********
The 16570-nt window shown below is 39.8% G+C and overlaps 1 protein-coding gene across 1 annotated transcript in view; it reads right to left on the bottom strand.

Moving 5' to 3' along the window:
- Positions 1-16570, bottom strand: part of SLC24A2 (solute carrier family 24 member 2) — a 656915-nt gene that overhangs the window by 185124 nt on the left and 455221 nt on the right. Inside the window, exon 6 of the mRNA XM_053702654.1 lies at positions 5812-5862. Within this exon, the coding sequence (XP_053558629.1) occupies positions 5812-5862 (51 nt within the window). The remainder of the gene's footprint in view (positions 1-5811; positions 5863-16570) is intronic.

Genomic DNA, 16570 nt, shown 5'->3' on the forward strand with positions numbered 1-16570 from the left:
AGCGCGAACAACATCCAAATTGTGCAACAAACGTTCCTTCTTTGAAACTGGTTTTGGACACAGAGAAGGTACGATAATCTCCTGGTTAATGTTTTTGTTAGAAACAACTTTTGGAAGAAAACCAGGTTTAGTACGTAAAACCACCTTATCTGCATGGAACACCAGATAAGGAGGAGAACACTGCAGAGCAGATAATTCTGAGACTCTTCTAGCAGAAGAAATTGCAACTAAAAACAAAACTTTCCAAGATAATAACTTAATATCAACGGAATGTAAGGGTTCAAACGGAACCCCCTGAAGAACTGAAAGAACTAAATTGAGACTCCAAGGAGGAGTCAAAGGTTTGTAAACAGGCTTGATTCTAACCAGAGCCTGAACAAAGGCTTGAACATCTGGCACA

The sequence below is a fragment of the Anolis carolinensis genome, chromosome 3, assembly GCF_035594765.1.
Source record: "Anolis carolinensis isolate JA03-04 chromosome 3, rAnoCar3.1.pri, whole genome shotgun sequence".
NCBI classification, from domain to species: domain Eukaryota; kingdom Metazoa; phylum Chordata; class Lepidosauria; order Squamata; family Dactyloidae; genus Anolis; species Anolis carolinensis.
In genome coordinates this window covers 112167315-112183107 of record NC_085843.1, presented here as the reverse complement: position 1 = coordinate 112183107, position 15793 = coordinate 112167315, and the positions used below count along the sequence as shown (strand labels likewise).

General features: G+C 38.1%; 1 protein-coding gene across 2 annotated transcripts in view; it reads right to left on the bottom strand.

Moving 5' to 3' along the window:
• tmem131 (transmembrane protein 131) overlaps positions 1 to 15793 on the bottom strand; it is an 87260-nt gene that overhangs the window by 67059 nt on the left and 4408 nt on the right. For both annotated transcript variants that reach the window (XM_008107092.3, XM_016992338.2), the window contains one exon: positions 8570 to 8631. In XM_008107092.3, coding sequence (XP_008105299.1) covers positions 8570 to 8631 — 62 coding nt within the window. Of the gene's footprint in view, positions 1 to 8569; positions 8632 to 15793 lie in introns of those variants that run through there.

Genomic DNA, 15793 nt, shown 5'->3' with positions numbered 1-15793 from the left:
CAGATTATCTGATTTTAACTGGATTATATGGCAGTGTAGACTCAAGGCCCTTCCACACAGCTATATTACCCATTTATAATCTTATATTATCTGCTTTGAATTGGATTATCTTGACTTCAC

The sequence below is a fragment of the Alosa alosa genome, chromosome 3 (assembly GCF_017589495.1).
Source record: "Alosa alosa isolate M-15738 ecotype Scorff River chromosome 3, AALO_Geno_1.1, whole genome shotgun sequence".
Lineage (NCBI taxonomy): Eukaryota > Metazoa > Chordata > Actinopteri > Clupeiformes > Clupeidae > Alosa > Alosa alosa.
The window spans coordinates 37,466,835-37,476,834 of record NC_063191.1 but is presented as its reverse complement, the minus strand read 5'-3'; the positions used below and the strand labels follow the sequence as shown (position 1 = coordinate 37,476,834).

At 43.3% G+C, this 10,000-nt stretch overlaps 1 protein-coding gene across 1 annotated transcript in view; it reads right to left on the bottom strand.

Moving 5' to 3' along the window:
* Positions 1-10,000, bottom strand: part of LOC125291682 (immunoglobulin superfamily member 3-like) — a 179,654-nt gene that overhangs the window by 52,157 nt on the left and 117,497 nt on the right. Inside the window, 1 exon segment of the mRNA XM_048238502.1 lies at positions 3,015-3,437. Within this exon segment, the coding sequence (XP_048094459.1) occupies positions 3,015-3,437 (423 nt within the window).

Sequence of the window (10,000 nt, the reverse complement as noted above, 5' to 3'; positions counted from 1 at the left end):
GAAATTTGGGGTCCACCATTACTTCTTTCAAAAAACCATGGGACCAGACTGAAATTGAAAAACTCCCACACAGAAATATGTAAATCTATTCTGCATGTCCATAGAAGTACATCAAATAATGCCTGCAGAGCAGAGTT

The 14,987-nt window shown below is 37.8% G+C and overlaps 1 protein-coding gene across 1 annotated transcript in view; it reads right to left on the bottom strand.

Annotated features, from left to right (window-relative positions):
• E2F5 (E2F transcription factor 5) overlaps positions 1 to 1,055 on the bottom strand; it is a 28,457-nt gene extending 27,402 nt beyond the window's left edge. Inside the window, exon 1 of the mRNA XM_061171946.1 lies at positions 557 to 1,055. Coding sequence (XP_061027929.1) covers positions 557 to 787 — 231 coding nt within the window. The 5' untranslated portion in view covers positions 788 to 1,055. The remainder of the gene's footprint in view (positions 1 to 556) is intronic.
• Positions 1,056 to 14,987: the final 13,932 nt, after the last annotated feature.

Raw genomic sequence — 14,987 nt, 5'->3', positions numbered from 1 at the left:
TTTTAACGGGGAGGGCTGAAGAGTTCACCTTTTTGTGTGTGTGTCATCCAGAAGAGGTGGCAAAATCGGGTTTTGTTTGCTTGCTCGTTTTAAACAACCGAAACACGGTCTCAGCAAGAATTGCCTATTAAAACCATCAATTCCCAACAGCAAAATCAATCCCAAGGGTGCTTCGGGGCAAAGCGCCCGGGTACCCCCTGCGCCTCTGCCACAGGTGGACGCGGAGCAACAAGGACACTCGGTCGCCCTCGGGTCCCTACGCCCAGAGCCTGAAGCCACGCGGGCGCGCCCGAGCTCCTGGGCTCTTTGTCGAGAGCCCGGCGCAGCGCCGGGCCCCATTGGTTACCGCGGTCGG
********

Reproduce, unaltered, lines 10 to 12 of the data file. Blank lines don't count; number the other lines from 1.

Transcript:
General features: G+C 38.1%; 1 protein-coding gene across 2 annotated transcripts in view; it reads right to left on the bottom strand.

Moving 5' to 3' along the window:
• tmem131 (transmembrane protein 131) overlaps positions 1 to 15793 on the bottom strand; it is an 87260-nt gene that overhangs the window by 67059 nt on the left and 4408 nt on the right. For both annotated transcript variants that reach the window (XM_008107092.3, XM_016992338.2), the window contains one exon: positions 8570 to 8631. In XM_008107092.3, coding sequence (XP_008105299.1) covers positions 8570 to 8631 — 62 coding nt within the window. Of the gene's footprint in view, positions 1 to 8569; positions 8632 to 15793 lie in introns of those variants that run through there.